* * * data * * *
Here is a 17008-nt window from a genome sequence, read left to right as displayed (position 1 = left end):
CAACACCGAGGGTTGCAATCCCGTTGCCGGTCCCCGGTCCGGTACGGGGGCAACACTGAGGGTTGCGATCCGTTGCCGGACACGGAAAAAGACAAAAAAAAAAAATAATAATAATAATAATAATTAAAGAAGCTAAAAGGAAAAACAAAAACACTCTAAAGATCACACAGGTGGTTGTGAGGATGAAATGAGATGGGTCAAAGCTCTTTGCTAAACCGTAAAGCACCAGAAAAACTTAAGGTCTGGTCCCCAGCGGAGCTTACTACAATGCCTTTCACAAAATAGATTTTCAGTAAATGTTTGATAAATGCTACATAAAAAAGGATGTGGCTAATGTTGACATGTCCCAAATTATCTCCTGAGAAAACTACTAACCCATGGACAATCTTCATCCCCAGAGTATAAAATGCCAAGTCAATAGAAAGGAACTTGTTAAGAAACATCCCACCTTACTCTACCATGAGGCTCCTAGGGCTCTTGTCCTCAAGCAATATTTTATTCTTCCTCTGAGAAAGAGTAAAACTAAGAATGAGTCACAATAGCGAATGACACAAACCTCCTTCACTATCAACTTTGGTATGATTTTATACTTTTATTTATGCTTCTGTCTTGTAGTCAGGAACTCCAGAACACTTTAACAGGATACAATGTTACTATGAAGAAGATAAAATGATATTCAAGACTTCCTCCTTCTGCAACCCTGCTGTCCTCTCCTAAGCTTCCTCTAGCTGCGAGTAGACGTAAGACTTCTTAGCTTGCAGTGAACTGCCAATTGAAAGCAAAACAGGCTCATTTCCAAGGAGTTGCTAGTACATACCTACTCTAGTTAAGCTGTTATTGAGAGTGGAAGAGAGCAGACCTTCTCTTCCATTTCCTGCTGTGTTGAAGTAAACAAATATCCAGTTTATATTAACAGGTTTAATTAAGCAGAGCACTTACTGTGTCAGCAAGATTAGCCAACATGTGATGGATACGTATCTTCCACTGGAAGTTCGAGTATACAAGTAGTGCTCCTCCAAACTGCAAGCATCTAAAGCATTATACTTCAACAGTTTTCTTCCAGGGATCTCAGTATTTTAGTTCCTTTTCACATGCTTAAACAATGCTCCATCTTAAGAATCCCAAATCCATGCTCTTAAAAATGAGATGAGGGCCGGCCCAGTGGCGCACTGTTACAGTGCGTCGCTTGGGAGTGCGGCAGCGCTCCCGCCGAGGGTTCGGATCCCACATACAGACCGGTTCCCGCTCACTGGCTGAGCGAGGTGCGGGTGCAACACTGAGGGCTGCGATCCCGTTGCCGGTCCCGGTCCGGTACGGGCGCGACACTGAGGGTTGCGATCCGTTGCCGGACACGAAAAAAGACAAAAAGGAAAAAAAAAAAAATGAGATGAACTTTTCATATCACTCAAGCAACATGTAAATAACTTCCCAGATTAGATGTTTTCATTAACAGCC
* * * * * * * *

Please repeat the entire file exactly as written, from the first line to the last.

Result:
Here is a 17008-nt window from a genome sequence, read left to right as displayed (position 1 = left end):
CAACACCGAGGGTTGCAATCCCGTTGCCGGTCCCCGGTCCGGTACGGGGGCAACACTGAGGGTTGCGATCCGTTGCCGGACACGGAAAAAGACAAAAAAAAAAAATAATAATAATAATAATAATTAAAGAAGCTAAAAGGAAAAACAAAAACACTCTAAAGATCACACAGGTGGTTGTGAGGATGAAATGAGATGGGTCAAAGCTCTTTGCTAAACCGTAAAGCACCAGAAAAACTTAAGGTCTGGTCCCCAGCGGAGCTTACTACAATGCCTTTCACAAAATAGATTTTCAGTAAATGTTTGATAAATGCTACATAAAAAAGGATGTGGCTAATGTTGACATGTCCCAAATTATCTCCTGAGAAAACTACTAACCCATGGACAATCTTCATCCCCAGAGTATAAAATGCCAAGTCAATAGAAAGGAACTTGTTAAGAAACATCCCACCTTACTCTACCATGAGGCTCCTAGGGCTCTTGTCCTCAAGCAATATTTTATTCTTCCTCTGAGAAAGAGTAAAACTAAGAATGAGTCACAATAGCGAATGACACAAACCTCCTTCACTATCAACTTTGGTATGATTTTATACTTTTATTTATGCTTCTGTCTTGTAGTCAGGAACTCCAGAACACTTTAACAGGATACAATGTTACTATGAAGAAGATAAAATGATATTCAAGACTTCCTCCTTCTGCAACCCTGCTGTCCTCTCCTAAGCTTCCTCTAGCTGCGAGTAGACGTAAGACTTCTTAGCTTGCAGTGAACTGCCAATTGAAAGCAAAACAGGCTCATTTCCAAGGAGTTGCTAGTACATACCTACTCTAGTTAAGCTGTTATTGAGAGTGGAAGAGAGCAGACCTTCTCTTCCATTTCCTGCTGTGTTGAAGTAAACAAATATCCAGTTTATATTAACAGGTTTAATTAAGCAGAGCACTTACTGTGTCAGCAAGATTAGCCAACATGTGATGGATACGTATCTTCCACTGGAAGTTCGAGTATACAAGTAGTGCTCCTCCAAACTGCAAGCATCTAAAGCATTATACTTCAACAGTTTTCTTCCAGGGATCTCAGTATTTTAGTTCCTTTTCACATGCTTAAACAATGCTCCATCTTAAGAATCCCAAATCCATGCTCTTAAAAATGAGATGAGGGCCGGCCCAGTGGCGCACTGTTACAGTGCGTCGCTTGGGAGTGCGGCAGCGCTCCCGCCGAGGGTTCGGATCCCACATACAGACCGGTTCCCGCTCACTGGCTGAGCGAGGTGCGGGTGCAACACTGAGGGCTGCGATCCCGTTGCCGGTCCCGGTCCGGTACGGGCGCGACACTGAGGGTTGCGATCCGTTGCCGGACACGAAAAAAGACAAAAAGGAAAAAAAAAAAAATGAGATGAACTTTTCATATCACTCAAGCAACATGTAAATAACTTCCCAGATTAGATGTTTTCATTAACAGCC